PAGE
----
A close examination of the BCDTM in regards to TTRS was done by Kirk Mauther; he concluded “it is clear that this test method is intended purely for DMDB (Dedicated Main Dedicated Belay) systems” (Mauthner, 2017). So we must further consider the test’s application to TTRS. If half a TTRS system can pass this test, essentially passing as a “belay”, we can reasonably conclude that we have a significant margin of safety in the worst case scenario of completely losing the other half of the TTRS. On the other hand, the entire reason the industry has shifted so drastically to TTRS, is that it should eliminate the potential for such an event to occur. So we further reviewed applicable test methods and standards for applicability. 

The ASTM International (ASTM) Standard Test Method for Measuring the Performance of Synthetic Rope Rescue Belay Systems Using a Drop Test, F2436-14, mostly mirrors the BCDTM, but does not outline success criteria. Section 7.2.1 of this standard gives three different masses for the rigid test block, and asks the user to “select the most appropriate mass to the intended application”. The three test masses are Type II (100kg), Type IV (200kg) and Type V (280kg). 

The National Fire Protection Association(NFPA) Standard on Life Safety Rope and Equipment for Emergency Services (1983 – 2017), has criteria similar to both the BCDTM and the ASTM standard, but further divides usage of the equipment into Technical (T), and General (G) rating. It should be noted that the scope of this standard states in section 1.1.5: “this standard shall not specify requirements for any rope or associated equipment designed for mountain rescue, cave rescue, lead climbing operations, or where expected hazards and situations dictate other performance requirements”. However, the language surrounding the differentiation between T and G rating was a useful tool in helping determine our test criteria. A comparison of these standards can be found in Table 01. 

Testing the Tests 

We consider rope rescue systems using less than 11mm rope to be T rather than G. With limitations in rope strength, we chose to start testing at the loads called for in the T standard and then increase loads to the point of failure. The working assumption is that more experienced practitioners operating in environments where T rated equipment is used can work within the load parameters specified. 

Comparing the ASTM (type II) test of 100kg at 1m drop and NFPA T of 136 kg at 60cm drop, we wanted to quantify the resulting MAF. For this “test of tests,” we performed a series of tests in a knot-to-knot configuration without a descent control device. The testing yielded similar MAF between the greater mass/lesser drop and lesser mass/greater drop setups. (See table 2021.03 below for results.) We chose to use the ASTM (type II) because it was more easily compared to BCCTR BCDTM and NFPA tests, and would allow for easier increases of mass that aligned with a known test method. 

Table 1: Comparison of Test Standards 


Test Standard Mass Drop Distance Rope in Service Allowable System Extension Allowable Max Arresting Force (kN) 
BCCTR Belay Competency Test Method 200kg 1m 3m 1m <15kN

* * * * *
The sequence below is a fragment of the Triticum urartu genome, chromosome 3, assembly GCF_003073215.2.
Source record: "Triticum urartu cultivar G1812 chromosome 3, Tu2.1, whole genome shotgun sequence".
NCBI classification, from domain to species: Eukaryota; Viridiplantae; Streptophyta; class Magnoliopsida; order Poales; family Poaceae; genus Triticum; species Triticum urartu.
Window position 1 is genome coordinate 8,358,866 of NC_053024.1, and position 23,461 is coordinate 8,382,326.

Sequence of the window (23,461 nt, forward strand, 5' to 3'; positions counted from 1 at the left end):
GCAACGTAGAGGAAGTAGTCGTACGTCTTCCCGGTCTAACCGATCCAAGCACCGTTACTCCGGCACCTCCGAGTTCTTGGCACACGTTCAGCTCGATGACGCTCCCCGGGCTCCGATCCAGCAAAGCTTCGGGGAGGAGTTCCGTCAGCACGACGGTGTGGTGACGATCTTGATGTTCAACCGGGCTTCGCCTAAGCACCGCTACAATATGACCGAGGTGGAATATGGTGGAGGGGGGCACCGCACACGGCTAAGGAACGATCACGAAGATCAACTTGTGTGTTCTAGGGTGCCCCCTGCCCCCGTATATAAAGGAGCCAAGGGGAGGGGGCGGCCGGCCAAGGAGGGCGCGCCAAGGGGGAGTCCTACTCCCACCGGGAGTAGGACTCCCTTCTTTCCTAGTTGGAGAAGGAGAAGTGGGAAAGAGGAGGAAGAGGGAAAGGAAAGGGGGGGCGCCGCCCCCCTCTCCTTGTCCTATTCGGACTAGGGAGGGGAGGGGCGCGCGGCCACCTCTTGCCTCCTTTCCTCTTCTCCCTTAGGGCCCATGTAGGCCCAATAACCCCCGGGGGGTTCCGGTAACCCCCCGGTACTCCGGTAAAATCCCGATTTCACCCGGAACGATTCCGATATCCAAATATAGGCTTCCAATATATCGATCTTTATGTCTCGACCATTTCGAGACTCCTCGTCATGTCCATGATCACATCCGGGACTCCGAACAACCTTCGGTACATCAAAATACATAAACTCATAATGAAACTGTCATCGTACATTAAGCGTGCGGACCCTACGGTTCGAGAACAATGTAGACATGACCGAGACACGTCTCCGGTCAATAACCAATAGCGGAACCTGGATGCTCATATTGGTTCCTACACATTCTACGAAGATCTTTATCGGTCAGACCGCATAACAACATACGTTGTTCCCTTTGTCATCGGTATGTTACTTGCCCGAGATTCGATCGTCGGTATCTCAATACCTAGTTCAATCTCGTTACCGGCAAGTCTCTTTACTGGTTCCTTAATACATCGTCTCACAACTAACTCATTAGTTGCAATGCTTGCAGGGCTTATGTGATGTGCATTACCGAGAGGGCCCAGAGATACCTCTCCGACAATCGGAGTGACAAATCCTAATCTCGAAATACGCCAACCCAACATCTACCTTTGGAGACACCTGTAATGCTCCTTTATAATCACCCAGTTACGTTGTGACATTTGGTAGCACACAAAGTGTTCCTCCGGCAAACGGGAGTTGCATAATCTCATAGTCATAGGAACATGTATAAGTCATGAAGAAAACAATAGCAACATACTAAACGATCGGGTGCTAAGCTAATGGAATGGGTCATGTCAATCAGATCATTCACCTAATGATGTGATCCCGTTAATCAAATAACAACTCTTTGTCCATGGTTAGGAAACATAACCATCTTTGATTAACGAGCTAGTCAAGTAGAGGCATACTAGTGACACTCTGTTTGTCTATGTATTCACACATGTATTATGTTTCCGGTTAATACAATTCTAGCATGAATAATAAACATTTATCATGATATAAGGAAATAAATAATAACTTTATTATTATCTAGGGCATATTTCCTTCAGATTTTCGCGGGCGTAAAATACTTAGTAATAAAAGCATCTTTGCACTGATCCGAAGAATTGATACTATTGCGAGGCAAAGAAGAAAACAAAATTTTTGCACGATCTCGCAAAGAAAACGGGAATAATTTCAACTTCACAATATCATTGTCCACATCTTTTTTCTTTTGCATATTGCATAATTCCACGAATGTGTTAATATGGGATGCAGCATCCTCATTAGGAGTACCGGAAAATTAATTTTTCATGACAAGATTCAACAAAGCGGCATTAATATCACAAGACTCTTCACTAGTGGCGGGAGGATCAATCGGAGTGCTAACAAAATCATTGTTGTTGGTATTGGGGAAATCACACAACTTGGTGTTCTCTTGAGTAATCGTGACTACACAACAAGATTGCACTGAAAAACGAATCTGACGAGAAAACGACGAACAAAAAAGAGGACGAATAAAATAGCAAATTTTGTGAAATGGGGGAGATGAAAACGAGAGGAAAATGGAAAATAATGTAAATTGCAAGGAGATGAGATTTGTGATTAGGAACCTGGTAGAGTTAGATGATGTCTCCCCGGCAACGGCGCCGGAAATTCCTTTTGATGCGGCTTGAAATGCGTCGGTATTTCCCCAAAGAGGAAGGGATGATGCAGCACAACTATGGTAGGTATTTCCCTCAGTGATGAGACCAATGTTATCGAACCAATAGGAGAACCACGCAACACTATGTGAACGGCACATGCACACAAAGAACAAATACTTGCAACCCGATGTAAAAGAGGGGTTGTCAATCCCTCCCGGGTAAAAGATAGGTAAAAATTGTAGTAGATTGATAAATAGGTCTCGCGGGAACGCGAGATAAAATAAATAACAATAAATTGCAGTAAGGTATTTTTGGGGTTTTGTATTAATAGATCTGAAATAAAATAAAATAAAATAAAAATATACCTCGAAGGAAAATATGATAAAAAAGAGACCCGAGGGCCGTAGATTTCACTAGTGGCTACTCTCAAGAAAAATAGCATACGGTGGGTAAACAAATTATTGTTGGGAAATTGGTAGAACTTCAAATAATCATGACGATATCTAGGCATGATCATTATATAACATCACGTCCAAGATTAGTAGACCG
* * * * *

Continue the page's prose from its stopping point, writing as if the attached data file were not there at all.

ASTM F2436-14 (2019) (Type II) 100-200Kg 1m 3m 1m – 
NFPA T1983-2017 136kg 60cm 3m 1m <15kN 
NFPA – G 280kg 1m 3m 1m <15kN 



Maximum Arrest Force 

In Table 1 above, all test standards consider a MAF of less than 15kN a success. However, knowing that substantial research has concluded that these forces would have a detrimental, if not fatal, result on a human body, we wanted to determine a MAF that we felt would be more acceptable given this consideration. 

The Emergency Management British Columbia (EMBC) Rope Rescue New Initiatives Fund (NIF) Equipment Testing Summary Report dictates that, due to human tolerances and “current fall arrest standards/regulations,” sudden arresting forces should be limited to a 6-12kN range. The EMBC report uses 6kN as a maximum force a single rescuer could endure, and then assumes that with two rescuers, the forces imparted could reach 12kN because each human on the end of the system would absorb roughly 6kN. In Code of Federal Regulations Part 1910 Subpart I, Section 1910.140(d) the Occupational Safety and Health Administration (OSHA) has criteria for the design and implementation of personal fall arrest systems. These state that you must “limit the maximum arresting force on an employee to 8kN” (NIOSH CFR 29) 

Scientists in the 1940s wanted a way to identify the level of damage the human body would experience during the deceleration forces exerted by ejection seats in airplanes. These studies concluded that 16kN would result in serious injury or death. In 1979, OSHA decided on 8kN as an acceptable limit by dividing the results of the European studies in half (Rigid Lifelines, 2013). Section 1910.140(d) is the most clearly outlined regulation or guideline for this testing metric for falls with humans available. OSHA also has similarly developed criteria for body belts, in which the MAF cannot exceed 4kN. That being said, neither criteria assumes the harness arresting the fall is a climbing style or rescue style harness with a pelvic or sternal attachment. Seeing that most harnesses that rescuers use fall somewhere between these two criteria, we choose to reduce the MAF of 8kN to 7kN, to address the dissimilarities in harness styles.